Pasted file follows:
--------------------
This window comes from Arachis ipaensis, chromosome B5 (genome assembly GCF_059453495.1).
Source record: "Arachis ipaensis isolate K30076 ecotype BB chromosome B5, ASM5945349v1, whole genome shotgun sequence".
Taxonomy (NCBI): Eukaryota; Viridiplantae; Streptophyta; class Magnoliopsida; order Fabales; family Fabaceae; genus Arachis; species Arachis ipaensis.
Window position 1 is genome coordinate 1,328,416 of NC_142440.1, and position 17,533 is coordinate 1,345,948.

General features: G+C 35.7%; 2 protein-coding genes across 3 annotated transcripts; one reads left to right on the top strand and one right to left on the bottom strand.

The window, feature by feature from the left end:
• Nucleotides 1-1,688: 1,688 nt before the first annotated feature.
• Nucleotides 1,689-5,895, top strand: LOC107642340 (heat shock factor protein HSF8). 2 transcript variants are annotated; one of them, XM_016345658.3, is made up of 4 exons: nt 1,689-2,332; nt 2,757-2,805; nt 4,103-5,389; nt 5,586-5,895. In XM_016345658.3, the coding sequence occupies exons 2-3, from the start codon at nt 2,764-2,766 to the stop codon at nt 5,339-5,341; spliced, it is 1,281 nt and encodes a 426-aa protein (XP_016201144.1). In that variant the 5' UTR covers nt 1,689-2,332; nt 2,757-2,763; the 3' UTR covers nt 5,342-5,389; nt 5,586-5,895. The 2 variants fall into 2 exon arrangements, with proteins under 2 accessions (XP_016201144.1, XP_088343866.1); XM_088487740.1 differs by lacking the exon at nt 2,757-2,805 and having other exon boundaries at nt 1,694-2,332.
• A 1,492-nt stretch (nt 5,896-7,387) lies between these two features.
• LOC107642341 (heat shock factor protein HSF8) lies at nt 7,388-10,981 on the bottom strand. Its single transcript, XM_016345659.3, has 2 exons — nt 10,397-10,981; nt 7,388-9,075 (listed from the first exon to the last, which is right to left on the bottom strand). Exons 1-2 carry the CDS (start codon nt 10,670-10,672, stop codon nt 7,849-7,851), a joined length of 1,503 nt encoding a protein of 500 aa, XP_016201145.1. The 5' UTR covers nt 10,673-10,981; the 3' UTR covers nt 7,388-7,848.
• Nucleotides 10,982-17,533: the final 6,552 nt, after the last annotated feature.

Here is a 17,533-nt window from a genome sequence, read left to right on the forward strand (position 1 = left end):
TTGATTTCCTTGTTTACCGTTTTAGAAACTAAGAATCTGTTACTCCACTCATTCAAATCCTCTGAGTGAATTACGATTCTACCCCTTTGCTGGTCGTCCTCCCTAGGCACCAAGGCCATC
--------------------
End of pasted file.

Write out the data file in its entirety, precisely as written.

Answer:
This window comes from Arachis ipaensis, chromosome B5 (genome assembly GCF_059453495.1).
Source record: "Arachis ipaensis isolate K30076 ecotype BB chromosome B5, ASM5945349v1, whole genome shotgun sequence".
Taxonomy (NCBI): Eukaryota; Viridiplantae; Streptophyta; class Magnoliopsida; order Fabales; family Fabaceae; genus Arachis; species Arachis ipaensis.
Window position 1 is genome coordinate 1,328,416 of NC_142440.1, and position 17,533 is coordinate 1,345,948.

General features: G+C 35.7%; 2 protein-coding genes across 3 annotated transcripts; one reads left to right on the top strand and one right to left on the bottom strand.

The window, feature by feature from the left end:
• Nucleotides 1-1,688: 1,688 nt before the first annotated feature.
• Nucleotides 1,689-5,895, top strand: LOC107642340 (heat shock factor protein HSF8). 2 transcript variants are annotated; one of them, XM_016345658.3, is made up of 4 exons: nt 1,689-2,332; nt 2,757-2,805; nt 4,103-5,389; nt 5,586-5,895. In XM_016345658.3, the coding sequence occupies exons 2-3, from the start codon at nt 2,764-2,766 to the stop codon at nt 5,339-5,341; spliced, it is 1,281 nt and encodes a 426-aa protein (XP_016201144.1). In that variant the 5' UTR covers nt 1,689-2,332; nt 2,757-2,763; the 3' UTR covers nt 5,342-5,389; nt 5,586-5,895. The 2 variants fall into 2 exon arrangements, with proteins under 2 accessions (XP_016201144.1, XP_088343866.1); XM_088487740.1 differs by lacking the exon at nt 2,757-2,805 and having other exon boundaries at nt 1,694-2,332.
• A 1,492-nt stretch (nt 5,896-7,387) lies between these two features.
• LOC107642341 (heat shock factor protein HSF8) lies at nt 7,388-10,981 on the bottom strand. Its single transcript, XM_016345659.3, has 2 exons — nt 10,397-10,981; nt 7,388-9,075 (listed from the first exon to the last, which is right to left on the bottom strand). Exons 1-2 carry the CDS (start codon nt 10,670-10,672, stop codon nt 7,849-7,851), a joined length of 1,503 nt encoding a protein of 500 aa, XP_016201145.1. The 5' UTR covers nt 10,673-10,981; the 3' UTR covers nt 7,388-7,848.
• Nucleotides 10,982-17,533: the final 6,552 nt, after the last annotated feature.

Here is a 17,533-nt window from a genome sequence, read left to right on the forward strand (position 1 = left end):
TTGATTTCCTTGTTTACCGTTTTAGAAACTAAGAATCTGTTACTCCACTCATTCAAATCCTCTGAGTGAATTACGATTCTACCCCTTTGCTGGTCGTCCTCCCTAGGCACCAAGGCCATC